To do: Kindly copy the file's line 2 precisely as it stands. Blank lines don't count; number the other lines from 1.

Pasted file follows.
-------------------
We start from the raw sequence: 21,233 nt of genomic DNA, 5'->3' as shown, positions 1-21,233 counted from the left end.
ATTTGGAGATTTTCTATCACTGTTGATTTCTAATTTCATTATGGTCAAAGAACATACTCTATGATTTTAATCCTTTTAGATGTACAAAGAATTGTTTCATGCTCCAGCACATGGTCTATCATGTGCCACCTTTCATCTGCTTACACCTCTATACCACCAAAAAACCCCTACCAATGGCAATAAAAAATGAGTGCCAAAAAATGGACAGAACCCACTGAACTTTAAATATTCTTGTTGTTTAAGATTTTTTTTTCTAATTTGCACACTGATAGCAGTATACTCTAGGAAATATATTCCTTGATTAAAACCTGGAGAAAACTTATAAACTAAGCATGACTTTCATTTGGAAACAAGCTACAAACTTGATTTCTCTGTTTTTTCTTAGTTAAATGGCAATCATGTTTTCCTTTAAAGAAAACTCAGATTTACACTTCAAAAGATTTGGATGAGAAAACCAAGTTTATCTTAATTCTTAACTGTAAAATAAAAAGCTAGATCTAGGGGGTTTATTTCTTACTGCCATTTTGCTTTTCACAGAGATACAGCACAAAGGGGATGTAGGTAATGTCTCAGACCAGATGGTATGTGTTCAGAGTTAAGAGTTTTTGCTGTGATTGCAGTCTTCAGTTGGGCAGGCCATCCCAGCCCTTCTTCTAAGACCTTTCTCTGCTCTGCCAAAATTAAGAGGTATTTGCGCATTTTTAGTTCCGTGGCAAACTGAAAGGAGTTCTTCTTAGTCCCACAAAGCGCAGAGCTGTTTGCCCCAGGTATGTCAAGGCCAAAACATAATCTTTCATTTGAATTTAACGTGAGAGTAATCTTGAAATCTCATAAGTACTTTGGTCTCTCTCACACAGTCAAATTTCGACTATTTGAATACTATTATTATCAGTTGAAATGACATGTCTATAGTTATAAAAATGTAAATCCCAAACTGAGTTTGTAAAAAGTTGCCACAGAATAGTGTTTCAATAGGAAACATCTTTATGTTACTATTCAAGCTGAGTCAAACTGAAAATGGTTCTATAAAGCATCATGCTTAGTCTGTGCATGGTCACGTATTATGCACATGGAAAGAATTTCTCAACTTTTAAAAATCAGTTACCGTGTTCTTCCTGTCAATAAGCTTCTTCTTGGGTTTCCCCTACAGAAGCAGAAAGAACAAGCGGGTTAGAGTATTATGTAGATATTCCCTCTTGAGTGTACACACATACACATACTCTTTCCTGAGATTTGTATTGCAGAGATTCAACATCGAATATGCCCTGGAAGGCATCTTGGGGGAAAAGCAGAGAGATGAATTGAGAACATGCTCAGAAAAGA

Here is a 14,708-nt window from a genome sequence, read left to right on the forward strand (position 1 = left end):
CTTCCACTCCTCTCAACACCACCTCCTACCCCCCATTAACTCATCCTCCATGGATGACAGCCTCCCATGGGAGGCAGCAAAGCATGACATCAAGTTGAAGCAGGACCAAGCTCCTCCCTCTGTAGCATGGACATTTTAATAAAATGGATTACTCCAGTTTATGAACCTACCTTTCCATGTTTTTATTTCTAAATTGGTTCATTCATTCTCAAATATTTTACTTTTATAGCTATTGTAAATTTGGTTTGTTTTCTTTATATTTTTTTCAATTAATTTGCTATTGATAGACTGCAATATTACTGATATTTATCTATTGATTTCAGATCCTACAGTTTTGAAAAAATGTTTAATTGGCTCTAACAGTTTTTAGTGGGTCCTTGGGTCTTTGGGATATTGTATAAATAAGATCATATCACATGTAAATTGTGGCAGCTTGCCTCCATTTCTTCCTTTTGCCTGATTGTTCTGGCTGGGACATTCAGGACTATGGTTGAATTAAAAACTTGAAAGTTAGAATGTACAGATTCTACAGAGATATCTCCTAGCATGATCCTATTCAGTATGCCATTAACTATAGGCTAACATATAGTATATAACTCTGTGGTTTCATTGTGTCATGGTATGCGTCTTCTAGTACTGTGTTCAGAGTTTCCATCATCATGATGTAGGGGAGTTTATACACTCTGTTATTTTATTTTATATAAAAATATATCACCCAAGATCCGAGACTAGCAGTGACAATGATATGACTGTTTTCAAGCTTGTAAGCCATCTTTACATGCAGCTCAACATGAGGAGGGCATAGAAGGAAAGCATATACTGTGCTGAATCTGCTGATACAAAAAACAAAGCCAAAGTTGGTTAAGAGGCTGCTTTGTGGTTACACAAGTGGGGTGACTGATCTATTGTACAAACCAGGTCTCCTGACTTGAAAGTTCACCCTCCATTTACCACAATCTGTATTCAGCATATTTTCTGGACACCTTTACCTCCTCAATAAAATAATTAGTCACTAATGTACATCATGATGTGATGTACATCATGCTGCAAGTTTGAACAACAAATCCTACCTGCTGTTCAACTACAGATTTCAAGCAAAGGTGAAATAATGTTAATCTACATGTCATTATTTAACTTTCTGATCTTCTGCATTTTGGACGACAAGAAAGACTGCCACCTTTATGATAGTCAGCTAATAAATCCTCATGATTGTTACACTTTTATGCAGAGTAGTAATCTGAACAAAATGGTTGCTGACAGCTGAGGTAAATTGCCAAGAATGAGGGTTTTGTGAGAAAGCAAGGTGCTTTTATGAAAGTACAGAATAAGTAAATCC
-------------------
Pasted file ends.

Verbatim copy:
ATTTGGAGATTTTCTATCACTGTTGATTTCTAATTTCATTATGGTCAAAGAACATACTCTATGATTTTAATCCTTTTAGATGTACAAAGAATTGTTTCATGCTCCAGCACATGGTCTATCATGTGCCACCTTTCATCTGCTTACACCTCTATACCACCAAAAAACCCCTACCAATGGCAATAAAAAATGAGTGCCAAAAAATGGACAGAACCCACTGAACTTTAAATATTCTTGTTGTTTAAGATTTTTTTTTCTAATTTGCACACTGATAGCAGTATACTCTAGGAAATATATTCCTTGATTAAAACCTGGAGAAAACTTATAAACTAAGCATGACTTTCATTTGGAAACAAGCTACAAACTTGATTTCTCTGTTTTTTCTTAGTTAAATGGCAATCATGTTTTCCTTTAAAGAAAACTCAGATTTACACTTCAAAAGATTTGGATGAGAAAACCAAGTTTATCTTAATTCTTAACTGTAAAATAAAAAGCTAGATCTAGGGGGTTTATTTCTTACTGCCATTTTGCTTTTCACAGAGATACAGCACAAAGGGGATGTAGGTAATGTCTCAGACCAGATGGTATGTGTTCAGAGTTAAGAGTTTTTGCTGTGATTGCAGTCTTCAGTTGGGCAGGCCATCCCAGCCCTTCTTCTAAGACCTTTCTCTGCTCTGCCAAAATTAAGAGGTATTTGCGCATTTTTAGTTCCGTGGCAAACTGAAAGGAGTTCTTCTTAGTCCCACAAAGCGCAGAGCTGTTTGCCCCAGGTATGTCAAGGCCAAAACATAATCTTTCATTTGAATTTAACGTGAGAGTAATCTTGAAATCTCATAAGTACTTTGGTCTCTCTCACACAGTCAAATTTCGACTATTTGAATACTATTATTATCAGTTGAAATGACATGTCTATAGTTATAAAAATGTAAATCCCAAACTGAGTTTGTAAAAAGTTGCCACAGAATAGTGTTTCAATAGGAAACATCTTTATGTTACTATTCAAGCTGAGTCAAACTGAAAATGGTTCTATAAAGCATCATGCTTAGTCTGTGCATGGTCACGTATTATGCACATGGAAAGAATTTCTCAACTTTTAAAAATCAGTTACCGTGTTCTTCCTGTCAATAAGCTTCTTCTTGGGTTTCCCCTACAGAAGCAGAAAGAACAAGCGGGTTAGAGTATTATGTAGATATTCCCTCTTGAGTGTACACACATACACATACTCTTTCCTGAGATTTGTATTGCAGAGATTCAACATCGAATATGCCCTGGAAGGCATCTTGGGGGAAAAGCAGAGAGATGAATTGAGAACATGCTCAGAAAAGA